Monday, 26 September 2011

Kenyan Indians - Wahindi

Before starting for Nairobi, we already knew from our internet research that there are a lot of “Indians” in Kenya. But after we land, the numbers still hit us. The land did not seem to be “foreign” at all – there were Wahindi all around. Locals constantly talk to us in Kiswahili assuming we would know it – the kind of people that they are used to can speak it fluently. We were amazed to see Bollywood movies not only being screened here, but new movies being released here the very same day as they were being released in India. When we were house hunting, we did not come across any apartment block which did not have a Mhindi. In fact in our current apartment, where the houses are practically touching each other, we have cross window Hindi exchanges with Wahindi neighbours. The way the locals pronounce Mhindi – the word for all South Asians in Kiswahili, it sounded like Mwindi or Muindi. Only when I started writing this down, did I realize that it was Mhindi (plural Wahindi) – and now it makes perfect sense.

You go to any mall, any decent sized shop – the owner turns out to be a Mhindi (like all construction contractors are Wachina – before you know it plumber will tell you how bad the plumbing is, the driver will tell you how bad the road is). Even when we have travelled to places outside Nairobi, for instance Nakuru, we have seen businesses run by Wahindi. I am yet to see the coast, so can not comment on Mhindi population there – am eager to see their coverage - the sea would have been seen many journeys to and fro. My driver told me once that Mhindi and Kikoyo are the two races who know how to run businesses, but they would not teach that to others. They will only uplift their tribes. 

All butcheries (where you get meat from beef to fish) that we have been to are owned by Pakistanis. Only exception that I have found so far is an exclusively fish shop owned by a Bohra. The extra thin Pakistani Shan Sewai is available here (unimaginable in Pune), so there was absolutely no struggle for a culinary challenged person like me to prepare the Eid sewai. I remember one time that I prepared with the Pune sewai, the sewai turned out to be more like thick chocolate strings. After that fiasco, sewai was imported from Allahabad every time.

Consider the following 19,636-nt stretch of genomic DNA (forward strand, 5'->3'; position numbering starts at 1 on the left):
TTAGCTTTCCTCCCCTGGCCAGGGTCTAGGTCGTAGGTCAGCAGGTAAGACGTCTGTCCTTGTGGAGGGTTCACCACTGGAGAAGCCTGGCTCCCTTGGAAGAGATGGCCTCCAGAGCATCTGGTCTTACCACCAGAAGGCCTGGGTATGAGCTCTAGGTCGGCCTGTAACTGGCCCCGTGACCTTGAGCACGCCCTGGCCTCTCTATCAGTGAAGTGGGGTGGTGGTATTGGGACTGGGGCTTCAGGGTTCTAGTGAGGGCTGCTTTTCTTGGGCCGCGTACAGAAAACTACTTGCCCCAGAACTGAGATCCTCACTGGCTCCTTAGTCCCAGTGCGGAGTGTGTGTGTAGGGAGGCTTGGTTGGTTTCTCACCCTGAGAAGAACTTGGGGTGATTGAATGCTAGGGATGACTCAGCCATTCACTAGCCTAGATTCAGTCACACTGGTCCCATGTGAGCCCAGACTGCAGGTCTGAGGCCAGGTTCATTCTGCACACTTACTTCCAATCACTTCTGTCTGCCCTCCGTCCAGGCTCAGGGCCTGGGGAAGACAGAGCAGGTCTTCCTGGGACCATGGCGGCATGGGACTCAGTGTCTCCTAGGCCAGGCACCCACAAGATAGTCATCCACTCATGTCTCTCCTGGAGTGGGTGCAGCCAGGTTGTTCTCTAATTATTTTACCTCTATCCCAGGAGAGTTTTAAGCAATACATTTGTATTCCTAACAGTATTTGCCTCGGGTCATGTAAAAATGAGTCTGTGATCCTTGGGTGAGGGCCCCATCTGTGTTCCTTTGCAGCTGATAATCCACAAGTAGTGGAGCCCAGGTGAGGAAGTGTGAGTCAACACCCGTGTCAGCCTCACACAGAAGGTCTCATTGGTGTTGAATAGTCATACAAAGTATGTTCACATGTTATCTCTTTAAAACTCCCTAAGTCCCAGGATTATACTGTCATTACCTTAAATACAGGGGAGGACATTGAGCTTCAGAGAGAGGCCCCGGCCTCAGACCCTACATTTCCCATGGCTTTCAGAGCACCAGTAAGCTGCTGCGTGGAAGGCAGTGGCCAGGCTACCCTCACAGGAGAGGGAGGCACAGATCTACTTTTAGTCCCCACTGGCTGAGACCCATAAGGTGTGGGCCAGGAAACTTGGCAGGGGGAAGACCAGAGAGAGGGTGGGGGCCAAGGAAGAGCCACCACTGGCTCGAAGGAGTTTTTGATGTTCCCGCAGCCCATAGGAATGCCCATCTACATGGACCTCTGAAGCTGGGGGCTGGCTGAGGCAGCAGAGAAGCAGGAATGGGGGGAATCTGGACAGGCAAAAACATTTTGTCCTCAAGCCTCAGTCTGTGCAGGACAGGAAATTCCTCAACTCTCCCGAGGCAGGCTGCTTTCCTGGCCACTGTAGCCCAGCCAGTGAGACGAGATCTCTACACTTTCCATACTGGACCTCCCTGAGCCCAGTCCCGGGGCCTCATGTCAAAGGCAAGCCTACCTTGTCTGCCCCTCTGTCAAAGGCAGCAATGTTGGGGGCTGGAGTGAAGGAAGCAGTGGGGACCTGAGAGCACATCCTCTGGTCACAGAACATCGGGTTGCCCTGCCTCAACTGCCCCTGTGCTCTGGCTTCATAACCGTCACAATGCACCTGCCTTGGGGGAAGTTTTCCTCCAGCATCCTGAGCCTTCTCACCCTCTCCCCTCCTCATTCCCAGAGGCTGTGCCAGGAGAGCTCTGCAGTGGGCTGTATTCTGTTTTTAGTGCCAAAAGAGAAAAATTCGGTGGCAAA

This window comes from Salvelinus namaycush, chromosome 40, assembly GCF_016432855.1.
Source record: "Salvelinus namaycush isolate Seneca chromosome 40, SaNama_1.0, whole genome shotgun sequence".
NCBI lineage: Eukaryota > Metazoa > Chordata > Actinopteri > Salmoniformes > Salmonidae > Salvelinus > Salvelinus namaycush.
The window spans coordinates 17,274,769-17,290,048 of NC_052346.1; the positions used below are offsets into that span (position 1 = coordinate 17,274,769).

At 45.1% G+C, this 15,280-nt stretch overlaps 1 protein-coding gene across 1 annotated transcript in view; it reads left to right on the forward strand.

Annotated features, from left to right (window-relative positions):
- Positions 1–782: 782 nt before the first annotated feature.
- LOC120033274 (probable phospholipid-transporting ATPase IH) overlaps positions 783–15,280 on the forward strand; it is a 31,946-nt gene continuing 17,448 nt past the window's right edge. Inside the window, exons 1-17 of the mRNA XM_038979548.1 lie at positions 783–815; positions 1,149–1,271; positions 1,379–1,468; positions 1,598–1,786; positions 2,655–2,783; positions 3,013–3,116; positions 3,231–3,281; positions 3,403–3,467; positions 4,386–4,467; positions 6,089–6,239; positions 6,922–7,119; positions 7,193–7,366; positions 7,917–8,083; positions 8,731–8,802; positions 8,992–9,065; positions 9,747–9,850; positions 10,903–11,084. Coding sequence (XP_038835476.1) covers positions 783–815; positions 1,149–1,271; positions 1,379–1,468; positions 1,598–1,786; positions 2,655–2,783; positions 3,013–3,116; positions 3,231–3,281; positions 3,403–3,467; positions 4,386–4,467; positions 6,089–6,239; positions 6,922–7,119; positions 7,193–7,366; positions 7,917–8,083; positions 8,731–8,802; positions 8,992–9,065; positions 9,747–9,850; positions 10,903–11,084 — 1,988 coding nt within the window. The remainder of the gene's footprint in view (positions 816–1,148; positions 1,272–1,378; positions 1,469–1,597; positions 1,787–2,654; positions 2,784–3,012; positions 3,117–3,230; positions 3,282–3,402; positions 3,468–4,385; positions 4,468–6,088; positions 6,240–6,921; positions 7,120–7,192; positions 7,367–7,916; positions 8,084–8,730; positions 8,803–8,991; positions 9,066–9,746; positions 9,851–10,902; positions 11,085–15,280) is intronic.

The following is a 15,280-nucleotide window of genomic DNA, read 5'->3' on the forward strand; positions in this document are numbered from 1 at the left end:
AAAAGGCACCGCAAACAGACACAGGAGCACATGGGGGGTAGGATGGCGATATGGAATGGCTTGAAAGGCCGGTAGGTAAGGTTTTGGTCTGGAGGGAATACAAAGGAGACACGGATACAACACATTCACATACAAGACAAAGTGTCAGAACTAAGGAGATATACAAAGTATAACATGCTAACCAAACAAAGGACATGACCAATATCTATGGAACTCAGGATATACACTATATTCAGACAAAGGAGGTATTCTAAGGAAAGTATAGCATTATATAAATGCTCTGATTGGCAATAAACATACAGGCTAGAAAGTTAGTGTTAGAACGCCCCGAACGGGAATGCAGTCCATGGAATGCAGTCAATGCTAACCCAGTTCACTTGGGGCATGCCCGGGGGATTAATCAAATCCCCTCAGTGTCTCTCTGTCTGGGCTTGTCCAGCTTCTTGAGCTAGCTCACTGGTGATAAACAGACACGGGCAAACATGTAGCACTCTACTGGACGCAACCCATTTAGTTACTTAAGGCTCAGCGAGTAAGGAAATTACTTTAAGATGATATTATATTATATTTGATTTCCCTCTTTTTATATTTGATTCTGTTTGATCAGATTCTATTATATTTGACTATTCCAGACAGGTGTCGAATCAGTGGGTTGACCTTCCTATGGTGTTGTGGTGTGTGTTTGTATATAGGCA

Socially Wahindi are part of the elite. Like all Nairobi elites, they stay in electric fenced apartment blocks with askaris & sniffer dogs guarding them. They travel in cars with blackened windows put up (especially the newly arrived ones). They have local house keepers, nannies and drivers. In fact in elite joints like malls, they thrive as almost the majority. They are part of the elite who occasionally get mugged. In Nairobi, we would come across people walking all across the city – but very rarely find a Mhindi walking outside malls or parking areas.

So who are these Wahindi – some are obviously the new age “follow the job” travelers like us. But Wahindi in Kenya have a long history spanning multiple generations. To get some answers I Google. It all started long back – Periplus, a first century AD document describes Indian trade ships at East African coast. Vasco da Gama went to Kozhikode from Malindi with the help of a Gujarati navigator. Although Portuguese conquest of the coast from 1497 onwards resulted in a decline in the trade, the Indians managed to hang on by becoming the accountants and bankers. Sultan Said’s transfer of court from Oman to Zanzibar in 1840 and British East Africa Association operating from Bombay in 1887 and its later avatar Imperial British East Africa Company (reminds me of East India Company) operating out of Mombasa in 1888 marked the turning points in trade and migration. Indians also came as indentured laborers with British to build the railway from East African coast to Lake Victoria (1896-1902). Most of the laborers returned to India at the end of the contract, but the news that spread brought many others. So here we have an assortment of people mostly from Gujarat and Punjab – all seeking prosperity in one way or the other and eventually deciding to settle.

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